The second reason you should not worship in a church building...
The second reason that Christians should never worship in a religious building is a psychological reason: the religious church building fosters idolatrous "temple-worship," which may be defined as "worship OF the temple and IN the temple, as opposed to worship BY the temple." (Think about it.) This accusation of idolatry might seem somewhat obstreperous to you, but please consider the five following proofs.
First. People walk into the "sanctuary" and immediately become hushed. Why? Because God is in his Holy of Holies, that's why. And the Holy Sanctuary is not where Christian brothers and sisters assemble together to talk about their problems and share their lives together, by golly, not while God is there. Note the term that is often used: "sanctuary." Unger's Bible Dictionary defines "sanctuary" as "a sacred place of resort and worship." So how do we get off having the right to create a "sacred place of worship" that is distinct from the living stones of us believers? We have created a sacred and holy PLACE for God to live in, whereas in the New Testament, it is the CHRISTIAN who is the holy entity God lives in. I submit to you that we have substituted the dead stones of the church building for the living stones of Jesus's true church (us) faster than pagans substitute Santa Claus for Jesus at Christmas time. And folks, this is nothing less than idolatry.
Second. Churches hate to put Christian schools in the "holy sanctuary." Why? Because doing something so profane as educating kids for Christ is not holy enough for where God is. Is putting brick-and-mortar ahead of training kids for Christ idolatry? I think so.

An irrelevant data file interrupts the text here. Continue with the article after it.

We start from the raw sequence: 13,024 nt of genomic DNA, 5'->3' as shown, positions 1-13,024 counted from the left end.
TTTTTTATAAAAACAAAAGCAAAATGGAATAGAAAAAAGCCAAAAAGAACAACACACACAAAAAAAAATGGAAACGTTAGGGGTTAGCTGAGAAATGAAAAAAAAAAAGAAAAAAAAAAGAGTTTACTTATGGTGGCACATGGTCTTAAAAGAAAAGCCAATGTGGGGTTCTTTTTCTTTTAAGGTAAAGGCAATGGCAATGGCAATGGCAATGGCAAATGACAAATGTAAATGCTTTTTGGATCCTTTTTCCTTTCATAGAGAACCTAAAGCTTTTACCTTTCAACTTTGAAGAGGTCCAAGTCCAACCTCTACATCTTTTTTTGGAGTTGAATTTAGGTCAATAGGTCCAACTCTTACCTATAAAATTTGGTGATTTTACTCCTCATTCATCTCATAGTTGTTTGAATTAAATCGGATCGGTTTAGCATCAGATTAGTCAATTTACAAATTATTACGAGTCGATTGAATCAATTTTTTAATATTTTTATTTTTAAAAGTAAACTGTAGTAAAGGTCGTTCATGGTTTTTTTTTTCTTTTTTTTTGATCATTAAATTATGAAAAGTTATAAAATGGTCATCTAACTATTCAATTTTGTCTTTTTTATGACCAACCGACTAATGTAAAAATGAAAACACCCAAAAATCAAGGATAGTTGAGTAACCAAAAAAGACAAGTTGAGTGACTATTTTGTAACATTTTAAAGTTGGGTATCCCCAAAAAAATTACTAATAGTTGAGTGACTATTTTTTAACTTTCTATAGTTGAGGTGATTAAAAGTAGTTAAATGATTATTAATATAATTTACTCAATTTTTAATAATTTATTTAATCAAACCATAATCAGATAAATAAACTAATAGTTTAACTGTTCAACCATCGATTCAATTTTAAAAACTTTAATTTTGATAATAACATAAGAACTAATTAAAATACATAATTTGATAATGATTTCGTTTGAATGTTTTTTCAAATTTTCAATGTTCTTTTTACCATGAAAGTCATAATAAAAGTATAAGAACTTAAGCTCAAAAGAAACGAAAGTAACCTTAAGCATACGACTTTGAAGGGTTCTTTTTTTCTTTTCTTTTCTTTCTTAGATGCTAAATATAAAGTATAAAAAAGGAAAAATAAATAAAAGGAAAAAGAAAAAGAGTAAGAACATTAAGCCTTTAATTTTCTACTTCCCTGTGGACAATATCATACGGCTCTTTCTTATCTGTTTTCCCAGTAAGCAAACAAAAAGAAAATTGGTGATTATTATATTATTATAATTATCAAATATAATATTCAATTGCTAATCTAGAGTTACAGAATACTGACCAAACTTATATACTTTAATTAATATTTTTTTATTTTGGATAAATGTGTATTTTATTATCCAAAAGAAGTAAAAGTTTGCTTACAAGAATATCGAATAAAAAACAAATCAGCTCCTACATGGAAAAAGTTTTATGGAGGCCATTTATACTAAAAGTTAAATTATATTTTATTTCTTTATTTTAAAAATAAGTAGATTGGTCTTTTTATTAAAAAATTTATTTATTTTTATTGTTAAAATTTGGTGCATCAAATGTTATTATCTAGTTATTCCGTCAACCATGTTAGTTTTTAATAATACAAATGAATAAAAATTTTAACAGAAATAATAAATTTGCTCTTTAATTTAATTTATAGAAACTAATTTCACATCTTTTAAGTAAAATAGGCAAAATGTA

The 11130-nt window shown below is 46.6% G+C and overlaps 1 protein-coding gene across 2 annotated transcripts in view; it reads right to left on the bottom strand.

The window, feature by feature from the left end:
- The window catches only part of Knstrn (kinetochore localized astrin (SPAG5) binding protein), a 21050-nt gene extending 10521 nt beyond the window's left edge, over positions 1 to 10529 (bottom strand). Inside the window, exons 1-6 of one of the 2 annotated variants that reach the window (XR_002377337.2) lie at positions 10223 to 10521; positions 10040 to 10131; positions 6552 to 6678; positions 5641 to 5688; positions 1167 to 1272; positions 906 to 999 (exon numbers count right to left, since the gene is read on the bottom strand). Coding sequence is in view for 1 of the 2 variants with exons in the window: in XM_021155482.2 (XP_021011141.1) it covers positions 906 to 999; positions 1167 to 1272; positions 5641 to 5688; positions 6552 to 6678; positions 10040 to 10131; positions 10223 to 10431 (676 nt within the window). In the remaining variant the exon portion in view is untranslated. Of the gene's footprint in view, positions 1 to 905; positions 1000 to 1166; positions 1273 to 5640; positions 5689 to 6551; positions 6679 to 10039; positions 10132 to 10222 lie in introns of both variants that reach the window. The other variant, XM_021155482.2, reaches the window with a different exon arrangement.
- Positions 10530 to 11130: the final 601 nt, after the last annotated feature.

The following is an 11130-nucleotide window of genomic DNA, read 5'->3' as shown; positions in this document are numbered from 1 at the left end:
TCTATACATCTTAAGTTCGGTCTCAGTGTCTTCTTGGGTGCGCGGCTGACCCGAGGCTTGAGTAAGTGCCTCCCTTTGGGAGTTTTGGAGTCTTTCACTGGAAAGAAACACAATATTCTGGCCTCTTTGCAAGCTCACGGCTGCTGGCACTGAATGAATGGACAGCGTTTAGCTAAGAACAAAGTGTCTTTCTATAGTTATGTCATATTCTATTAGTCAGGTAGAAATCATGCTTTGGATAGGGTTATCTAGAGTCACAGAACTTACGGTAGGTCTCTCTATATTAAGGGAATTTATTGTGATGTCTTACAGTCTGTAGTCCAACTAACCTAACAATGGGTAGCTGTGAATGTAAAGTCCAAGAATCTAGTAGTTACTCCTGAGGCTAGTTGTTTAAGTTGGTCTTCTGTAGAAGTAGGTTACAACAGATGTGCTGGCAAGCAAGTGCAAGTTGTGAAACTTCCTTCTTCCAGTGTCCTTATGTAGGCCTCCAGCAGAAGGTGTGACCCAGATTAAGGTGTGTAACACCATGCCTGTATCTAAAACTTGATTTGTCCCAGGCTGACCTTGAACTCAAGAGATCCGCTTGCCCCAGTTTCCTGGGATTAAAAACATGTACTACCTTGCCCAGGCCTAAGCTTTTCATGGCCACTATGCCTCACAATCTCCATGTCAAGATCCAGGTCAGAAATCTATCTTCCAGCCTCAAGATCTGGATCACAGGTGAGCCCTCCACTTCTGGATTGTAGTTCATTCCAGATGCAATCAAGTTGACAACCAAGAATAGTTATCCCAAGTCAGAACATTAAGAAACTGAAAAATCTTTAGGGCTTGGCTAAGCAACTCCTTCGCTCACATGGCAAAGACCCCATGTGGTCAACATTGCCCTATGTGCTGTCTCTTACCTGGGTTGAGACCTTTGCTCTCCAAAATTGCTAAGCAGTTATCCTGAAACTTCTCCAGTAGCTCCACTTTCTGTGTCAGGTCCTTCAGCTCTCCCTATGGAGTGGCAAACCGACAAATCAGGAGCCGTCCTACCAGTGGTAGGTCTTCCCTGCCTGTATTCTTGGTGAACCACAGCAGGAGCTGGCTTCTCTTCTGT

Third. People hate to have a fellowship meal in the "holy sanctuary." Why is this? Because doing something so profane as eating in intimate fellowship with our brothers and sisters shouldn't be done there. Eating is fleshly, carnal, but the "sanctuary" is holy. Is putting pews and carpet ahead of fellowship with our brothers and sisters idolatry? I think so.
Fourth. The frequency of church splits because of the building. Have you ever noticed how people become professional "defenders of the faith" when they are defending their particular vision of the way the building ought to be? The color of the carpet, whether to build a new building or keep the old one, how to finance a new one, etc., becomes a life and death issue. Why is this? Because the building is God's building, and the other faction is attacking God's building, and thus, they are attacking God, and God has to be defended. This might sound extreme to you, but unfortunately, it is precisely true, as any one who has spent any time in the institutional church knows.
Fifth. You can't play blues in the "holy sanctuary. " This is the clincher. I was in a Baptist "sanctuary" once with a deacon of the church, who before becoming saved, had learned to play some pretty good blues on the piano. This was on a weekday, nobody was there but us, and he started playing for me. I was thoroughly enjoying his performance, when he suddenly quit, shut the piano, and said he shouldn't be doing this "in the church". I, in my wide-eyed innocence, asked myself, "why not?" I'm not so innocent now. I know what this man was feeling: he had profaned the "holy sanctuary."